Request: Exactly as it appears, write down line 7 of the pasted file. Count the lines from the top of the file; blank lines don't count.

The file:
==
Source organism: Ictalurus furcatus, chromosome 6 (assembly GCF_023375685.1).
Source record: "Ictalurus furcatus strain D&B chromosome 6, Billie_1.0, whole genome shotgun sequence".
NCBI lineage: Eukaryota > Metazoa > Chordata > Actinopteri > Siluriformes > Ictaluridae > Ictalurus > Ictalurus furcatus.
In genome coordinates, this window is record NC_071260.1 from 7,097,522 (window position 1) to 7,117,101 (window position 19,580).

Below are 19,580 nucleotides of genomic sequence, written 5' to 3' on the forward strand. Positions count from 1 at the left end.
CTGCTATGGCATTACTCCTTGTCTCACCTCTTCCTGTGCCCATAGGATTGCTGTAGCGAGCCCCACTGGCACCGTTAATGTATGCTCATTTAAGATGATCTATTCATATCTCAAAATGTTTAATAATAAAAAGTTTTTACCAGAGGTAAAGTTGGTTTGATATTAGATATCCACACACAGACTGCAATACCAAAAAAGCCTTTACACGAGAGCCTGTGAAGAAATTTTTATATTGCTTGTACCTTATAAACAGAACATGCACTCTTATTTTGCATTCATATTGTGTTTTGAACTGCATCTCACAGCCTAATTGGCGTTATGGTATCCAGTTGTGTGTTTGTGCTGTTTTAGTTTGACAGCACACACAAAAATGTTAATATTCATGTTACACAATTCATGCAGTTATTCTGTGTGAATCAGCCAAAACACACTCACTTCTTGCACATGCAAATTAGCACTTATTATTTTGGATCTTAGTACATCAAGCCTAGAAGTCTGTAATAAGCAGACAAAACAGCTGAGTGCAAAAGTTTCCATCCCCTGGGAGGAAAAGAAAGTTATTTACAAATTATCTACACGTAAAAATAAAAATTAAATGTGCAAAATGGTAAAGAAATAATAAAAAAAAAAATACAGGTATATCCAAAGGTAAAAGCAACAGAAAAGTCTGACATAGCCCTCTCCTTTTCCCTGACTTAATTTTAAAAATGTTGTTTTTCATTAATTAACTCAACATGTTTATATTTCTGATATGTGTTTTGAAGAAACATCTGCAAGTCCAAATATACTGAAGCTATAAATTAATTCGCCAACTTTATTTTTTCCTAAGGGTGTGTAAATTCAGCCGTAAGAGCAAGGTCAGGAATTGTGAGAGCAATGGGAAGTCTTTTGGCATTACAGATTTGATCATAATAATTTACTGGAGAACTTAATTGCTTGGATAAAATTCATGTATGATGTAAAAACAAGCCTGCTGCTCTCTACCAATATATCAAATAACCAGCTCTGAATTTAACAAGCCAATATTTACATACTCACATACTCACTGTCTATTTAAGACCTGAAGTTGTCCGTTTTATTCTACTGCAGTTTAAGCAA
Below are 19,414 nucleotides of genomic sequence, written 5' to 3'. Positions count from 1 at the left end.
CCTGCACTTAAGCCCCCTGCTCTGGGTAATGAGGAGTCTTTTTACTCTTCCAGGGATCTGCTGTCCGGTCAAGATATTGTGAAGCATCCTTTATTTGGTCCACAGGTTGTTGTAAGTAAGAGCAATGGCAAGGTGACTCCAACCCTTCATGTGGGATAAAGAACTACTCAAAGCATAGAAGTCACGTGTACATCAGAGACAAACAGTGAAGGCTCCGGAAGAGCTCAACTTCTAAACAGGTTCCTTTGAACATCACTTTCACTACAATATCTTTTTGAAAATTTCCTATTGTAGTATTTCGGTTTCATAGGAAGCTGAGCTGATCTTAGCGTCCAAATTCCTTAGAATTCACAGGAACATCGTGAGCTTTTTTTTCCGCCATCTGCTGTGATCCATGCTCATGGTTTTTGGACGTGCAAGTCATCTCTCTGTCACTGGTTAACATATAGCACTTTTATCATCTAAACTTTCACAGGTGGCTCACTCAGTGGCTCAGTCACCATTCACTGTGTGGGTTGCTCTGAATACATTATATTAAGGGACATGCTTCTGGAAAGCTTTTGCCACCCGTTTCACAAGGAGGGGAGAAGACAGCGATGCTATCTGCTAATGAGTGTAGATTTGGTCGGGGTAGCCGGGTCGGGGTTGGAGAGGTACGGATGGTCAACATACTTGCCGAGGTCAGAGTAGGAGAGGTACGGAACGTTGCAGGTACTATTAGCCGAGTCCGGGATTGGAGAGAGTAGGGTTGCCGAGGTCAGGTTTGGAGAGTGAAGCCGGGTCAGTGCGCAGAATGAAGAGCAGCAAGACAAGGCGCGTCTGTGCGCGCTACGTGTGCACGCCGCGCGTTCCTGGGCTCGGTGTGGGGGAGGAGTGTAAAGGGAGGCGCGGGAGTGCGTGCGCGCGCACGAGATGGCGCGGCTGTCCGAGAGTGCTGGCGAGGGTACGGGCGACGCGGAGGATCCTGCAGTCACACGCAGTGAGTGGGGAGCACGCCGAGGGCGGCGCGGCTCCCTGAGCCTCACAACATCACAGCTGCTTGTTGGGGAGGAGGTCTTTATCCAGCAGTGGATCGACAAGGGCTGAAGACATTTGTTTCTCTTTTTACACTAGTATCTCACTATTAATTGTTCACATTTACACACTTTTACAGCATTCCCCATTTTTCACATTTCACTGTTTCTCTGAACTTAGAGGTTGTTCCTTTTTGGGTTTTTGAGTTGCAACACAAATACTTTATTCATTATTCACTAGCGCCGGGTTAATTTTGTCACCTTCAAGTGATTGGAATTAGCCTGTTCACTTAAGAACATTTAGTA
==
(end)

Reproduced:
Below are 19,414 nucleotides of genomic sequence, written 5' to 3'. Positions count from 1 at the left end.